The confusing science of caring

I didn’t change my Twitter account to have a green background, nor did I change my location to Tehran, but when the protests erupted after the recent elections, there were great cadres of people ready to show their support and “Iran-ify” their Twitter. This has been one of the great strengths of social media in social causes in that people are are able to start grassroots movements for no costs. It’s a wondrous thing and it’s interesting to note what happened with Iran as it’s one of the first moments that I recall a unified, immediate force trying to contend with injustice in the world.

It’s going to take a long time to find out of if these types of movements will actually have any effect. They are often spearheaded by those not in the country from the safety of their own home and getting that to manifest in to something physical in the real world can be a really tricky conversion. For instance, despite all recent movements (digital or physical), Tibet is still part of China, Ahmadinejad was re-elected to be president of Iran, and Darfur is still part of Sudan, just to name a few.

But it’s interesting to note in all of this that African causes have yet to really see any online movements form around them. The obvious exception is the aforementioned Darfur, but many are saying that’s just because it’s been marketed well and while I’m in no position to pass judgment, it is true that most things Darfur-related have not grown up organically. I’m talking more about situations like the recent elections in Gabon (dead president’s son won; results disputed), upcoming elections in Cote d’Ivoire (current president has been in power without being properly elected for five years) and most importantly Guinea, where a military coup took place at the end of last year and elections are supposed to happen in January.

These injustices are not only largely unreported in popular media, but are often avoided in social media as well. I’m curious as to why this is the case, especially as I’ve been doing what I can to help a number of people who have been writing on Konakry Express to try and at least have some information out there about Guinea as there is very, very little in general. This is especially sad given that nearly 200 people were killed in an opposition protest just last month.

What is the “critical meme” that needs to be reached before a movement will “go Iran” and maintain a mass of individuals interested in reaching out digitally to support a group of people in the world? I would say that it’s when the affected area is English speaking and thus the reason why problems in Francophone Africa are unknown, but Iranians speak Persian, so that can’t be it, although I’m sure it has some effect depending on the region.

Is it that it has to start with people living in Europe and North America? Or is it that the digital movement needs to be prodded by traditional television and print media? This would make sense in Iran as it is often covered. It would also make sense why issues in Africa go uncovered as the traditional media cares little about what happens there, often reporting things vastly wrong because news desks are copying each other (that’s a damned good read) and have basically stopped reporting.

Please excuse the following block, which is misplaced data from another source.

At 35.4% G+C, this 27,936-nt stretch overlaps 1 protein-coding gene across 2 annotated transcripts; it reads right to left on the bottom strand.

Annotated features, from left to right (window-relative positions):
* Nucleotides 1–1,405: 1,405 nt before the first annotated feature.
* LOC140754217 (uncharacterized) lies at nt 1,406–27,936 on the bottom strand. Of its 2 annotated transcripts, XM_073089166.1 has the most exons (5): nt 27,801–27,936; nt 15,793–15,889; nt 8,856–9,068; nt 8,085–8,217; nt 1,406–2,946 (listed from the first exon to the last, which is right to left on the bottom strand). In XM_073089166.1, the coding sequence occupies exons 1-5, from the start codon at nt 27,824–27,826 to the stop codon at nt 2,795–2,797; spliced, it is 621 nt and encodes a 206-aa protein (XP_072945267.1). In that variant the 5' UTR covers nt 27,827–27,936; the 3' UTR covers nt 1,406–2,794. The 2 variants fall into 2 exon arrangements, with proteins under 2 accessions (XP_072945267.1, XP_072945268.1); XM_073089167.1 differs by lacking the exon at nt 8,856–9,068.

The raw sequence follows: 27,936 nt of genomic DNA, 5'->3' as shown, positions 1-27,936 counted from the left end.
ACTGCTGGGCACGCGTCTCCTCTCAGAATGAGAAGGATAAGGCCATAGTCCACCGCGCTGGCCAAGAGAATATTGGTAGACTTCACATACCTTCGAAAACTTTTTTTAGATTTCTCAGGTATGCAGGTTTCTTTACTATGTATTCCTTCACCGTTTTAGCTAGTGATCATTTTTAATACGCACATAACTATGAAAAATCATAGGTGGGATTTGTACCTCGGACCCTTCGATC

The perfect victim is a white male professional, 40 years old, at the height of his earning power, struck down at his prime.

That is from the beginning of A Civil Action and it is the perfect personal injury lawsuit. On that note, but in a completely different vein, I would put forth what it seems is the perfect storm for social media to take off on an African issue:

1) English speaking or a large number of people in the group being able to speak English.
2) Large pre-established blogging/twitter presence around the issue/region.
3) Established traditional media coverage of the affected region.
4) Possibly being a former British colony as that often fires up the BBC to report.
5) ?

As you can probably see, Kenya fits this profile quite well, which would go to show why we heard so much about the post-election violence in 2007 and had Twitter been more popular, it could very well have taken off in digital circles like Iran did. It also explains why Guinea is being ignored due to their being a Francophone country, having very little in the way of blogging and social media community, and not having large media outlets covering it. As another example, Congo has traditional media coverage, but no blogging community (only a few traditional journalists doing blogging as a side affair) and is also a French speaking country.

I believe that it’s imperative for blogging/twitter to be established for a digital movement to build upon. This can be fired up a good deal by traditional media being established, but it doesn’t have to be. Blogging is free (beyond the cost of an internet connection of course) and it can start wherever it has to. Maybe once it does, we’ll see more movements grow around African issues when they arise because I don’t want to think that these problems going unnoticed is just because people don’t care and more that they just don’t have access to real, personal information.

One Reply to “The confusing science of caring”

  1. brilliant article miquel!
    you manage to touch on so many different (and important) aspects of why events in Africa are often ignored in European media, and also the (so far unexploited) potential of new technologies in Africa

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